This is a big one for me. I really do believe that what you put out you get back. If you are a close minded bigot then you are going to see the worst in people. But if you open your heart yet remain "grounded", while respecting the dignity of others, you are probably going to have a really great time wherever you go. I find that if you are have a wonderful time at least 70% of the time then you are doing very well. There are always going to be those moments when you get sick,lose something,get ripped off, make a faux pas, feel homesick or lonely. But just remember that the good times are just around the corner if you have the right attitude. Often we are the authors of our own misfortune. In my many years of travel I have had money or passport stolen on occasion and every time when I really thought about it I can only blame myself for not understanding the circumstances leading up to the event. I tend to be a courteous person in public and learning a few polite words in Arabic or Turkish opened up a whole new vista in my relationship with ordinary people. They loved it!
Of course attitude doesn't always work to bring the price down-I met a Polish guy who paid a lot less for accommodation than me and I think it's because they really did believe him when he said he was a poor starving student from a not very well off country. One final comment-if you are just out of your country to party then fine, but when you get older you'll probably reflect on your time overseas as a missed opportunity to really understand yourself and others a little better.
OK now I've been to Turkey 6 times and I'm STILL discovering new places to visit which are fabulous. This time it was Dalyan on the south coast (thank you Gord) and later on ,courtesy of a Dutch couple, the second longest gorge in Europe at Saklikent. In Dalyan I stayed at the aforementioned hotel, but I also took a boat cruise from the town up the river delta,to the sea caves where we dove off the cliff into turquoise water, to the nearby beach where sea turtles come at night to lay their eggs,to the Greco Roman city of Kaunos, past the Lycian cliff tombs, to the mud baths and finally to the hot springs for $4(!) and a seven hour journey. The town has a height limit on the buildings (3stories) and trees and flowers abound. There are pedestrian walkways by the river and bicycles are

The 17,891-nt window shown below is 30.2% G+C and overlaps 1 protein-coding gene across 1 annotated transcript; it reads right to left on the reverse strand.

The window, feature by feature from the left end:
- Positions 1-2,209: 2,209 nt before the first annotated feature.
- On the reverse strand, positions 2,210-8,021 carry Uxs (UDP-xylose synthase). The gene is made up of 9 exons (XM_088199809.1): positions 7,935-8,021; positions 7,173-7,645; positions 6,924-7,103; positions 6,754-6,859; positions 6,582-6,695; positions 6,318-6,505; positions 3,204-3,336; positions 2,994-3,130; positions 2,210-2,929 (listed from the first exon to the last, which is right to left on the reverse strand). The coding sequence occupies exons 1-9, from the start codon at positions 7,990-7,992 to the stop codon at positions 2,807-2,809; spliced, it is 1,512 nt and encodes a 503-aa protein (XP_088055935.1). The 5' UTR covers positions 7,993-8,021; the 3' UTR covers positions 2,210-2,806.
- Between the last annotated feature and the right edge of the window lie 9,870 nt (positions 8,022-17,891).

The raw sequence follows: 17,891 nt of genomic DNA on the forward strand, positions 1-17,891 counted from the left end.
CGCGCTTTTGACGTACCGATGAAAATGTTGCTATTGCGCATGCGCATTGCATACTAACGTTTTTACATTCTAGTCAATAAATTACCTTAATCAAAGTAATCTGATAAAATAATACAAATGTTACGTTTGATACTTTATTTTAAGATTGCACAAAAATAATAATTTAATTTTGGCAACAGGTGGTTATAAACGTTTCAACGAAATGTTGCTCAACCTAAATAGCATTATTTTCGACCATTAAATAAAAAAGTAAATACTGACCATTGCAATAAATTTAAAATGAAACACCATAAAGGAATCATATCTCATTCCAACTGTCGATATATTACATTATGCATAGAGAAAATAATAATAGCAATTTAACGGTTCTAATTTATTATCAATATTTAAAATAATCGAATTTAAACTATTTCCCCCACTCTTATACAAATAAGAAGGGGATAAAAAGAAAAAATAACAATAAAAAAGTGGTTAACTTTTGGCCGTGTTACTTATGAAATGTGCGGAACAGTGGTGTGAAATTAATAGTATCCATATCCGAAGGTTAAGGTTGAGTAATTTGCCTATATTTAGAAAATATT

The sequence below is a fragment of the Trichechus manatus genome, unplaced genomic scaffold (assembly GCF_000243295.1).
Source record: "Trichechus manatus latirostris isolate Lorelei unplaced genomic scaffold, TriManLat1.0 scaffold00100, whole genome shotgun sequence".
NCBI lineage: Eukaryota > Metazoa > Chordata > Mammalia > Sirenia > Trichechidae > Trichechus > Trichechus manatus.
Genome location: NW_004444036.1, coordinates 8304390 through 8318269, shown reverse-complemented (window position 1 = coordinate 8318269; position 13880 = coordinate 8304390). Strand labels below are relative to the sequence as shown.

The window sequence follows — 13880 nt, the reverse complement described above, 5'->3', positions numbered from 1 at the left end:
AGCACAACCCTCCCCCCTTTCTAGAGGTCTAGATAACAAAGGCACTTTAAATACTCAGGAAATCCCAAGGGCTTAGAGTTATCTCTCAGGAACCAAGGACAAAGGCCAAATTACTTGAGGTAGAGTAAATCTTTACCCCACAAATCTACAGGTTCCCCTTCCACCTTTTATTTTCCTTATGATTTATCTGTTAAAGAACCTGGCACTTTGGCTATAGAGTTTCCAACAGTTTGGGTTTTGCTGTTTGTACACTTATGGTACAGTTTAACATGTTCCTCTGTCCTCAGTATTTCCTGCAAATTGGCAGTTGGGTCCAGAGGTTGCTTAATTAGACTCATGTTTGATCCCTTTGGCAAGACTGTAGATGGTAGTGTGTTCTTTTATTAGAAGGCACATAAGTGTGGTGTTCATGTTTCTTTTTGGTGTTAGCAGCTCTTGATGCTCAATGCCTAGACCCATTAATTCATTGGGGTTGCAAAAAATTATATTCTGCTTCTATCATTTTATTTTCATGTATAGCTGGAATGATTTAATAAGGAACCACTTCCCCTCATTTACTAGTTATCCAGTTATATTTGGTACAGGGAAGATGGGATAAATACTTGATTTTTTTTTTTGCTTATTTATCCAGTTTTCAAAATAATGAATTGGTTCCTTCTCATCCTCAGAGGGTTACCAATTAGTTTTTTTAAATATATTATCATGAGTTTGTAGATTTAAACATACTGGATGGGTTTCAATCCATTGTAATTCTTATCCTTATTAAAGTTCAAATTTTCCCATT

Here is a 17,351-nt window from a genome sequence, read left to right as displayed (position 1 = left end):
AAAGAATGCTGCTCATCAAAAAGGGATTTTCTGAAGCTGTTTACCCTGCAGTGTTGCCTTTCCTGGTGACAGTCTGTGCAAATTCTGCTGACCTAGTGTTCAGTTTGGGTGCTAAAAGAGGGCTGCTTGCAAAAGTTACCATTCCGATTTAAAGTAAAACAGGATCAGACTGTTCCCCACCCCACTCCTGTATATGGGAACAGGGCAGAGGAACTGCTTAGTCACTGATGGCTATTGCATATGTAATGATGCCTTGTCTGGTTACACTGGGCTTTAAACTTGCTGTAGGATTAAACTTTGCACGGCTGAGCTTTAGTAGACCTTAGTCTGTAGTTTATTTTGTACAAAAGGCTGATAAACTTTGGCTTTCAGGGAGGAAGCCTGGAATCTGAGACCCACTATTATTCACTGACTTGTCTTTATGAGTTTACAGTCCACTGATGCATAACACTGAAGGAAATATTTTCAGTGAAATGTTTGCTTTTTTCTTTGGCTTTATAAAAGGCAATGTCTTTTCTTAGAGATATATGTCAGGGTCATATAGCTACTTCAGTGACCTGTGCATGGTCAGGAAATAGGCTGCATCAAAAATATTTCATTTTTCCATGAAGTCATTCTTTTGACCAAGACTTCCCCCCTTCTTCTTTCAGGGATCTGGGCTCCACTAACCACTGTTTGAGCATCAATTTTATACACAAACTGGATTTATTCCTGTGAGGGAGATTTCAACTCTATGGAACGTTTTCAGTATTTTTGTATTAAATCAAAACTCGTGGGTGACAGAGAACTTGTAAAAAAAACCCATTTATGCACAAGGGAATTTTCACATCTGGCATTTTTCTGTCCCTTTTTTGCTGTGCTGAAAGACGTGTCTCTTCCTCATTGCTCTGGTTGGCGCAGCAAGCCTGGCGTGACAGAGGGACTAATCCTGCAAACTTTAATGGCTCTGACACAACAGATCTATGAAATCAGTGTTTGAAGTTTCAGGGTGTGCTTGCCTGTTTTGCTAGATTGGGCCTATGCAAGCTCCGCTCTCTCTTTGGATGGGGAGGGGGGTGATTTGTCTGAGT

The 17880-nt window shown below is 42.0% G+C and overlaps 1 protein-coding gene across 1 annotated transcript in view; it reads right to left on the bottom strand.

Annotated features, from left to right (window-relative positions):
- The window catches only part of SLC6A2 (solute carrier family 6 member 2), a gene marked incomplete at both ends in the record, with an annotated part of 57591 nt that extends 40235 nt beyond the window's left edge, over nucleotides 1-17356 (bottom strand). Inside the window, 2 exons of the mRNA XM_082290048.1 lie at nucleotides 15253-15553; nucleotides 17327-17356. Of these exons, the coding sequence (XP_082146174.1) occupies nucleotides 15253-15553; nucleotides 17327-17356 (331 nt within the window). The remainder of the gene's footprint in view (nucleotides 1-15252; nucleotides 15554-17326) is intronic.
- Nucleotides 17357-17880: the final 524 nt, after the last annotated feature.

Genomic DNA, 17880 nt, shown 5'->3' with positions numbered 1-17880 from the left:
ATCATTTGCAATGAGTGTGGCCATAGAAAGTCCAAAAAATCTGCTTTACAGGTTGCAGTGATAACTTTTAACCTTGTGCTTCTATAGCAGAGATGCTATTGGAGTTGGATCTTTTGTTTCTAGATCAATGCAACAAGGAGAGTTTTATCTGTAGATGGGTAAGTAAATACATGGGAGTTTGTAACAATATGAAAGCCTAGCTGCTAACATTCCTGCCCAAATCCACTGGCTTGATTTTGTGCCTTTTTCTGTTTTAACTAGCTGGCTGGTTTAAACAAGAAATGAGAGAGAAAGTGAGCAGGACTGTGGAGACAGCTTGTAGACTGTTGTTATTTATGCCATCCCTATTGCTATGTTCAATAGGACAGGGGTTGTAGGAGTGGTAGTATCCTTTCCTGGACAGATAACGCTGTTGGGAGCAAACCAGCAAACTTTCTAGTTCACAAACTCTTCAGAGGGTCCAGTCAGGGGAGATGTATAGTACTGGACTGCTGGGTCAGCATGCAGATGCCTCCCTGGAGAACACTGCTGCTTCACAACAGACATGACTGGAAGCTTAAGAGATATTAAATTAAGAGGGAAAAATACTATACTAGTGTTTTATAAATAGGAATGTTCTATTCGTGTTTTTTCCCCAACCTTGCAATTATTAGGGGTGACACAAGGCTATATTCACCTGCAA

ubiquitous. It's a bit too touristic in the summer but October was great. I really enjoyed my stay here and for families I think it's a great deal-a lot to do for the children. Saklikent was another fantastic surprise. At 14 kms long you can spend hours wading up the river in this very narrow canyon. It reminded me of Zion National Park in Utah. You arrive there and borrow a pair of rubber shoes for a better grip on the canyon floor as it is quite muddy. Then you start the climb and I walked for about 2 hours where at times you couldn't see the sunlight and sky above it was that narrow. The light quality was strange. It was like being in a room at night with just one very bad lightbulb in the middle of the ceiling. At times I was wading up to my chest in cold water but it was all so very exciting. Of course you've heard of Ephesus on the west coast and Pamukkale and Goreme which I've seen a couple of times in the past but Baalbek in Lebanon is one of the great sites of
antiquity and the acropolis makes the one in Athens look a little dumpy. Plus it is devoid of tourists. There is one temple there that is almost a complete Parthenon except for the roof. The one in Athens was blown up in the 17th century when it was used as an ammunition dump by the Turks. Syria has the best preserved
Crusader Castle in the middle east(Krak de Chevalier). It sits on top of a hill and the walls are amazingly thick. Palmyra in eastern Syria is another Greco Roman + city which is immense in scope. There is a street with columns on either side that runs nearly a km. Bosfra near the border of Jordan has a complete Roman
theater which is unique in that it is free standing (all others having been built into the side of a hill) and then fortified by the Arabs later on.
I kept a record of transport costs and approximate travel time between cities as well as the price of hotels.
US$1=273,000 lira Havas bus to Taksim Square 800,000 lira. The taxis charge you a hell of a lot more to get to Istanbul from
Attaturk Airport. The buses run from 6 am to 11:30 Pm.Get a good map of Istanbul and Turkey from the airport tourist office.Ferry to Yalova -1,500,000 lira -1 hour (best way to get going south). Yalova to Bursa 600,000 lira - 1 and a half hours. Bursa to Izmir 2,000,000 lira - 5 hours (I got the same bus coming back 6